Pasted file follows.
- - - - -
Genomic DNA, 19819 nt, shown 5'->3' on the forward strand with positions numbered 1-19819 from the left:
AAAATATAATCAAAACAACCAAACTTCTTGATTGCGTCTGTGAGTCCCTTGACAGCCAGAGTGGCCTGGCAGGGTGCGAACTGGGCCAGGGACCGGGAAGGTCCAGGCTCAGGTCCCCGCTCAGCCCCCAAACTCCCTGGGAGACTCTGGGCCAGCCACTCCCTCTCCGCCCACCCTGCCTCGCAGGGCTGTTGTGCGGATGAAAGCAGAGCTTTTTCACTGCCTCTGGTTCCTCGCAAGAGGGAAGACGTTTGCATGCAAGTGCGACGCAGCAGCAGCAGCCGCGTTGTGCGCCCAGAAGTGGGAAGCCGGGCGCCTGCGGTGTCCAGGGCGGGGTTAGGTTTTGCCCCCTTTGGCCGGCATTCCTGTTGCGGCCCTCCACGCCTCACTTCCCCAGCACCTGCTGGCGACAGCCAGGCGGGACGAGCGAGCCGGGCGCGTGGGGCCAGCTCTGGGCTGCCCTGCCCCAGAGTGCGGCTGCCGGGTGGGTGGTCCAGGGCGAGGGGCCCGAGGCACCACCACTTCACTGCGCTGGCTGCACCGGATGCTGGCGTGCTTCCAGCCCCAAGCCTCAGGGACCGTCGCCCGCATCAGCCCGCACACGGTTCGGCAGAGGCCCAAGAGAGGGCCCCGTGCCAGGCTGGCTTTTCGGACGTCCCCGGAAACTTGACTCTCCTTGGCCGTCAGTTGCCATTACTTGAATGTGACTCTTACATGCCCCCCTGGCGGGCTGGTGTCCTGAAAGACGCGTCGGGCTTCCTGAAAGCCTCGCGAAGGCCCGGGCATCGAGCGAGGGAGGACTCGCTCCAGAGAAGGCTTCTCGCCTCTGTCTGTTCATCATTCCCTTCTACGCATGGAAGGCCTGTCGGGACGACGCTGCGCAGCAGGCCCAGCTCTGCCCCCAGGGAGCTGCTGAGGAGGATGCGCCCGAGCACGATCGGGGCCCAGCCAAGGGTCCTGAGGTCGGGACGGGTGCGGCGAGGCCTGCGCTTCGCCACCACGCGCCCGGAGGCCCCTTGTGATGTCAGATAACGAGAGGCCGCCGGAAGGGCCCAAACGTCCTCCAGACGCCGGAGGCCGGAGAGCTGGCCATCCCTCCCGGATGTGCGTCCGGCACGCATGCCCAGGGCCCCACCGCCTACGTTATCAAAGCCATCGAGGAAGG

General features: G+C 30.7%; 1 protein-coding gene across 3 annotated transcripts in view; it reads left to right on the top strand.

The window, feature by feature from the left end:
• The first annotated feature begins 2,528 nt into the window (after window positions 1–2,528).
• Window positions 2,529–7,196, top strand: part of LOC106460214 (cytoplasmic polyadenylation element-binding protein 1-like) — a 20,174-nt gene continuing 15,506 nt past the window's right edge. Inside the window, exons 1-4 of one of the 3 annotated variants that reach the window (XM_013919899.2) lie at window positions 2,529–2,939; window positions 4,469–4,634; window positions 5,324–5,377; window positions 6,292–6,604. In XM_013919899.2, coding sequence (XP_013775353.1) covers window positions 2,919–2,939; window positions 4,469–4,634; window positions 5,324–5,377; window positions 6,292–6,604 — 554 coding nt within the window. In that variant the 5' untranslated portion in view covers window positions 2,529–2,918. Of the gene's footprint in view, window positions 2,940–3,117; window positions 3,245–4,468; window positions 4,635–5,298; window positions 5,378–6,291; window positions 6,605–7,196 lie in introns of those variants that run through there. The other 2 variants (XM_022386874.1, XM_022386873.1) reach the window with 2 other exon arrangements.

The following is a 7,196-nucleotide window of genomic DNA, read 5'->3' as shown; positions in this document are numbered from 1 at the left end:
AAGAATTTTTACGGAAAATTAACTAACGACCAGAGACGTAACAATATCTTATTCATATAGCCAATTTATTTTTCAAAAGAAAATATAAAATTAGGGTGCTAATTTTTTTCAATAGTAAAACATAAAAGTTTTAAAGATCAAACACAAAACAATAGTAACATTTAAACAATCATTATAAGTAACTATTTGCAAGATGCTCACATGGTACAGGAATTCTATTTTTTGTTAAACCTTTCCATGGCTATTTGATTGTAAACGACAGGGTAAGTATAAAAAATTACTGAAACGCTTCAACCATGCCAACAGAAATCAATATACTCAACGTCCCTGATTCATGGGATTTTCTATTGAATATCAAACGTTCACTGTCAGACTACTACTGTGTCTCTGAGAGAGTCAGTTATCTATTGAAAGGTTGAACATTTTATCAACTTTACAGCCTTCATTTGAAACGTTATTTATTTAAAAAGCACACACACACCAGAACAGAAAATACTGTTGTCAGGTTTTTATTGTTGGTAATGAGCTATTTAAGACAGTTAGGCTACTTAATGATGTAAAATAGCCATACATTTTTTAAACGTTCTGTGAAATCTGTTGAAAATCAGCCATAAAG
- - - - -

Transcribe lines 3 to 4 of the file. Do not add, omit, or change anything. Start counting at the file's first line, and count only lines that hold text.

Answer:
General features: G+C 30.7%; 1 protein-coding gene across 3 annotated transcripts in view; it reads left to right on the top strand.

The window, feature by feature from the left end: